Lobbyists attacked by MPs for slow progress towards transparency

MPs have accused some lobbyists of taking a 'cynical approach' towards reform of the UK public affairs industry.

Lobbying: under attack from MPs

The Commons public administration select committee has published a new report that suggests certain lobbyists are acting as a roadblock to reform.

The committee's latest report on lobbying comes almost a year after it issued wide-ranging proposals to inject greater transparency into the industry.

The new report concludes that there has recently been some ‘tentative movement in the direction of better regulation of lobbying'. But it adds that both the Government and the lobbying industry should be doing much more to make lobbying transparent.

The report states: ‘Progress is slow and we remain sceptical that effective regulation will be achieved without legislation. Some lobbyists may be delaying regulation in the hope that the concentration on their activities will die down after a general election. This would be a cynical attitude which we believe would misjudge the public mood.'

The committee previously called for called for a statutory register of lobbying activity - something that has been brushed aside by the Government. Instead, ministers have urged the public affairs industry to take steps towards voluntary regulation. Industry representatives have responded by drawing up plans for self-regulation via a ‘public affairs council'.

The committee says of the industry's progress on this front: 'We are dissapointed that eleven months work has only got so far as another consultation on a broad set of principals'.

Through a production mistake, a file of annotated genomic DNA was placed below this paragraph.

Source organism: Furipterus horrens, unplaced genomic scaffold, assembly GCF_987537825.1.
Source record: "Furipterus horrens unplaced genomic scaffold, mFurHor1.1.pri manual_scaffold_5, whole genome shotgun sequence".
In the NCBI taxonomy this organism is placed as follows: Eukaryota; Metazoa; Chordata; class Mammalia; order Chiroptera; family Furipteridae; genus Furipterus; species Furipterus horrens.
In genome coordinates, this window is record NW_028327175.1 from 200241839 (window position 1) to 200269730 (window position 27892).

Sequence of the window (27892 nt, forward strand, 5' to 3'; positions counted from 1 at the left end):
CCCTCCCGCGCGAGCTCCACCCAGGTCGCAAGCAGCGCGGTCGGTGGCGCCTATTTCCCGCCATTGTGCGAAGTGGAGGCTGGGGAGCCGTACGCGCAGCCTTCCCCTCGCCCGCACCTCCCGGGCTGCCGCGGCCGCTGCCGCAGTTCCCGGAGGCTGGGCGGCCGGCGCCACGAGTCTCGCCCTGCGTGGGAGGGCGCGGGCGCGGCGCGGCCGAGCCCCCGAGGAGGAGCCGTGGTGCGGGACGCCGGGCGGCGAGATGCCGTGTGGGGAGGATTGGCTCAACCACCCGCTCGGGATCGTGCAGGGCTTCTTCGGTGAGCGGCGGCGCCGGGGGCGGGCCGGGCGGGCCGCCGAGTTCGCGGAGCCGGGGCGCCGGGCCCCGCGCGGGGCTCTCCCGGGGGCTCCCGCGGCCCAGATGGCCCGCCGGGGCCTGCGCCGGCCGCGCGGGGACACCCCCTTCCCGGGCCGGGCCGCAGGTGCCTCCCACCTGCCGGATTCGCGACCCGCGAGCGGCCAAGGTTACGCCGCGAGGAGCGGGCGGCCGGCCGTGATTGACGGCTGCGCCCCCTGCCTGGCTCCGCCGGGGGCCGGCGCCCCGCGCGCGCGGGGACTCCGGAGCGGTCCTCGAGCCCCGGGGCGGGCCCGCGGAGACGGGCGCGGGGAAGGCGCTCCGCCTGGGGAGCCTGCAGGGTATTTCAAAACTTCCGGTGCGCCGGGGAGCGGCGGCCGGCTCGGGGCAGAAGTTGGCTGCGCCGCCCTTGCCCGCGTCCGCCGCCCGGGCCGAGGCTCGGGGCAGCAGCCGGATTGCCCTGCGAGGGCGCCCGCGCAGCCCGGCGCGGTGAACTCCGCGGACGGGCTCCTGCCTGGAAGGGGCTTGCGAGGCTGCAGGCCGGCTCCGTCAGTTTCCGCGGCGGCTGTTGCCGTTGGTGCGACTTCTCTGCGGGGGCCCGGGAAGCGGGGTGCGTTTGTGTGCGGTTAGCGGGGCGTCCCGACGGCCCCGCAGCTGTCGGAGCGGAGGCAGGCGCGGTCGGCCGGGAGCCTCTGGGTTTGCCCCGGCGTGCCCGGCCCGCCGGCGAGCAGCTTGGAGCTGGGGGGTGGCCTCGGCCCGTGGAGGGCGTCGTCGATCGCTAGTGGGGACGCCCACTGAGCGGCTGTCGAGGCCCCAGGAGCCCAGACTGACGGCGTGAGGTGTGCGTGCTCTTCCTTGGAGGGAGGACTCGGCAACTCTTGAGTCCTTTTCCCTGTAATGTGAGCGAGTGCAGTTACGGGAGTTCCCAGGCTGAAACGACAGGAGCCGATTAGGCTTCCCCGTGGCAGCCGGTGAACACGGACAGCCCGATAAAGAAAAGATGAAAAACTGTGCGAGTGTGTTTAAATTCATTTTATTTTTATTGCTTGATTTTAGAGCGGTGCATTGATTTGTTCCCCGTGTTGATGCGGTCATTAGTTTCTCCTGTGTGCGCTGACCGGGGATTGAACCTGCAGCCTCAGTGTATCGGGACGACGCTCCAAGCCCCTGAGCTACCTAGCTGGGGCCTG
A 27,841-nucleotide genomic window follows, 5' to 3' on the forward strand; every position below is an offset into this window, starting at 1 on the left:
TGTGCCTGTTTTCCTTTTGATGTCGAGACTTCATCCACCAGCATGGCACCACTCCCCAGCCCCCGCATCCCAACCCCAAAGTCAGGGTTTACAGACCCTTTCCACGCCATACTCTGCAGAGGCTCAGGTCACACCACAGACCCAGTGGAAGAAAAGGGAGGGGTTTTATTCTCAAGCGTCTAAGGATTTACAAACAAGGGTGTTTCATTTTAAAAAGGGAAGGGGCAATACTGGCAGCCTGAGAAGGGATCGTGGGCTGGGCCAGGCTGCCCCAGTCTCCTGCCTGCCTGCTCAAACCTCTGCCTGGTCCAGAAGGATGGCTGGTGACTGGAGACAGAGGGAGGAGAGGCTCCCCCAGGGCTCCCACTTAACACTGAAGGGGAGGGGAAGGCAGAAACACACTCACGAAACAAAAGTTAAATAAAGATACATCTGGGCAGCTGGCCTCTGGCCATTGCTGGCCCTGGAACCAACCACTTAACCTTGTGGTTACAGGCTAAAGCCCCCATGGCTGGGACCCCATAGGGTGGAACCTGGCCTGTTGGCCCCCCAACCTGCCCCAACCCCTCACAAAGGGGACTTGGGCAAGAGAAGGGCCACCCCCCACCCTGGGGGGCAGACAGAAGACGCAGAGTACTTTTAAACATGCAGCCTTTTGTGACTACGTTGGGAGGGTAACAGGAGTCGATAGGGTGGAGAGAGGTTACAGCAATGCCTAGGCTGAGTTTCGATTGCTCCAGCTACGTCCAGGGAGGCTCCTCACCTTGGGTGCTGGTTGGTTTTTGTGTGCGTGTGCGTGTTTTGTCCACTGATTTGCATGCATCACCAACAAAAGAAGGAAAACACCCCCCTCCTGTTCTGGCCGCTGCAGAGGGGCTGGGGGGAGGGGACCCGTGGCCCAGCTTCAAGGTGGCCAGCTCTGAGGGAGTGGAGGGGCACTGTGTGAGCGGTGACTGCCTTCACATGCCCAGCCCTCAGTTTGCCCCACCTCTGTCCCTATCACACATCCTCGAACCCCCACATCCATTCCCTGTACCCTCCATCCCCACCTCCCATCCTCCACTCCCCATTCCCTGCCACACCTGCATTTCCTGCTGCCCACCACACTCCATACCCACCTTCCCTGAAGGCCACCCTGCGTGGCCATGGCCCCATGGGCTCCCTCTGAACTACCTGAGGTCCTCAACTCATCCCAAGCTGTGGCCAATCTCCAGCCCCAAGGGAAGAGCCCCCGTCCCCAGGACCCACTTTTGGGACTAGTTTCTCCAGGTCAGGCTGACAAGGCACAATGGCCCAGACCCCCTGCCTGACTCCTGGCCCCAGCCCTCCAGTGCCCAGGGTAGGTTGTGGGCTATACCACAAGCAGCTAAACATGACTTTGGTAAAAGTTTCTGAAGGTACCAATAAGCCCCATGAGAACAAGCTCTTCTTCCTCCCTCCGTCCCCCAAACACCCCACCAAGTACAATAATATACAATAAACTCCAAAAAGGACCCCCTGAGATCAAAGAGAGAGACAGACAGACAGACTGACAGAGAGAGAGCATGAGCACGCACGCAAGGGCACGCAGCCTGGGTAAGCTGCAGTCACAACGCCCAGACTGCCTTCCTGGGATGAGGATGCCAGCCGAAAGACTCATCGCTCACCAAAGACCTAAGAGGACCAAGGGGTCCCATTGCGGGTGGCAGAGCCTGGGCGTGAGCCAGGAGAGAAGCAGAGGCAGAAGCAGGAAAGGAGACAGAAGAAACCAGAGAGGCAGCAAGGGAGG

Also in the new report, the MPs express concern that the proposed public affairs council 'will end up enforcing different standards for different lobbyists'.

The MPs call for more clarity from the Government on how it will review the industry's progress on self-regulation.

Labour MP and committee chairman Tony Wright said: ‘We are encouraged that our original report on lobbying has led to some movement in the direction of lobbying transparency. However, there is much more that should be done if public concern about this issue is to be addressed. I think we will ultimately end up with a statutory register of lobbying activity and I urge the Government to look again at this.

‘We also need clarity from the Government about how it will assess the lobbying industry's moves towards self-regulation. If the industry wants to avoid external regulation it will need to put in place robust measures for effective self-regulation ahead of the general election.'




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